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The Emotional Developments in Social Media: Conversations Following a Terror Attack

Research output: Book / Anthology / Report / Ph.D. thesisPh.D. thesis

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Emotions are an essential part of our communication. With the exceptions of guilt or shame, experiencing an emotion awakens a need to share it with others. The emergence of online social platforms during the recent decade has created new opportunities for such emotion sharing, and although research on expressions of emotion on social media has already yielded interesting insights, there are still gaps in our knowledge. Terror attacks are a particularly emotion-evoking type of event with heavy consequences on the emotional climate and well-being within a community. It is therefore a particularly interesting context in which to understand emotional mechanisms, and understanding them better can be used to inform actions that help members of the community overcome
their trauma better. In addition, a better understanding of online communication
dynamics will be helpful to emergency aid organizations in their attempt to filter relevant situational information in social media feeds during and after disasters. The research question posed and answered in this dissertation is How are different emotions expressed on social media in the wake of a terror attack?
This project started out by examining the existing wisdom on emotions on social media through a structured literature review. We found that theories are not extensively used or developed in the domain, that the most explored area of research is opinion mining, that the terms opinion and emotion are often used interchangeably, and that most studies study emotions through looking at polarity (positive vs. negative) rather than distinct emotion states.
One particularly interesting observation from the literature was that the findings
regarding the role of emotions in information sharing are not always in agreement with each other. It is not clear whether these differences arise from contextual or cultural particularities, or differences in how emotions are analyzed. Because of these differences, and because information sharing has been found to be the primary use of social media in disaster situations, we decided to take a closer look at the relationship between emotions and information sharing. Our next step was therefore to examine the relationship
between distinct state emotions and information sharing in an online conversation following a terror attack. We found that there were differences between negative emotions: fear and contempt were associated with lower retweeting rates, but anger and sadness did not have a notable correlation with retweeting.
Positive emotions had a small positive correlation with elevated retweeting.
It caught our attention that tweets from the affected area of the terror attack had a higher average of positive emotion and lower average of negative emotions than tweets from farther away: one would expect the opposite to be true for people who have recently been exposed to a traumatic event. Tweets from close by were also significantly more retweeted than other tweets. This prompted us to take a closer look into what people in different proximity areas are talking about, and how emotions are associated to different conversation streams. We analyzed the topics and emotions of three proximity regions over time following a terror event, and found that while some reactions are global, there are location specific collective emotions. As a result of this study, we propose a process model of the phases of post-terror online conversations, and outline how topics and emotions evolve during those phases.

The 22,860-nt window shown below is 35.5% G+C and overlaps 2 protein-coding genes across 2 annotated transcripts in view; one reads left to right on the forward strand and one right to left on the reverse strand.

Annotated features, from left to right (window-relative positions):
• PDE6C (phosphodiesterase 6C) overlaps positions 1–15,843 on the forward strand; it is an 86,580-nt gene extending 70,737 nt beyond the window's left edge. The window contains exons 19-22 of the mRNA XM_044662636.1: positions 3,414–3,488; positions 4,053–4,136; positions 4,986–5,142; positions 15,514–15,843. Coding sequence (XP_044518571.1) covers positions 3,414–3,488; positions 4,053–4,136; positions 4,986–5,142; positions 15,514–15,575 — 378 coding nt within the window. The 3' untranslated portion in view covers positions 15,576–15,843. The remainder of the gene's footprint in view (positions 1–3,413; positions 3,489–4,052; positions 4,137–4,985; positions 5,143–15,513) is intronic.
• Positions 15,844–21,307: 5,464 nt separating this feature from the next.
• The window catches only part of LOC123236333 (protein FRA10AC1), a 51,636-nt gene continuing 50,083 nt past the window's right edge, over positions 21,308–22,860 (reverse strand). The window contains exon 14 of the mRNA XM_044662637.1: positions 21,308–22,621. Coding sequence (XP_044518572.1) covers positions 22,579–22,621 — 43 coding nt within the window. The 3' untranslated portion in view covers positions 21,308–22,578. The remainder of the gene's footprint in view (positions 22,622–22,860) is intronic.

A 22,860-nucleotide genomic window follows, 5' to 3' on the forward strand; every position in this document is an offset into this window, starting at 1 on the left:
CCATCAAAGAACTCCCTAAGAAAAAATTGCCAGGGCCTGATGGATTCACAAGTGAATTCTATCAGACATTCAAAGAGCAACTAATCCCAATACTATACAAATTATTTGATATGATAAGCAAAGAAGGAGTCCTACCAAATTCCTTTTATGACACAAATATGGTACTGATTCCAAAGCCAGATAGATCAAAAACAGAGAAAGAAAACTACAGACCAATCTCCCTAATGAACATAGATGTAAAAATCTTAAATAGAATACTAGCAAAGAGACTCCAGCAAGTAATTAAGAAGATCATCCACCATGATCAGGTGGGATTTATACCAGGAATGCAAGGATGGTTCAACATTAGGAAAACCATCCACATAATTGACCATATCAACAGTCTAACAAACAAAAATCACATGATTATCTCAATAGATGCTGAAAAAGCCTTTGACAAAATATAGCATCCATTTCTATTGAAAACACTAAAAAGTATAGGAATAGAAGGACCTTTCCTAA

The emotion expression on social media deviates from what literature says about emotions in two ways. Firstly, the theory on the social sharing of emotions states that the target of the sharing is a close person. However, emotion expression on social media is not targeted towards close people in specific, but to anyone who has access to the medium.
Secondly, the overall duration of the post-terror discussion online is shorter than the phase of frequent discussions outlined by the social stage model of coping. Establishing causality requires future research, but it seems that social practices related to emotion expression online differ from those that occur offline.
This project contributes to our knowledge on how emotions are expressed on social media following a terror attack by finding that different emotions have different roles, that some of the collective emotional developments are specific to the proximity to the terror event location, and that emotional and topical trends are phase-specific, as well as proposes a model for the phases of post-terror online discussions.
Original languageEnglish
PublisherIT-Universitetet i København
Number of pages125
ISBN (Print)978-87-7949-032-1
Publication statusPublished - 2019
SeriesITU-DS
Number164
ISSN1602-3536

ID: 84388204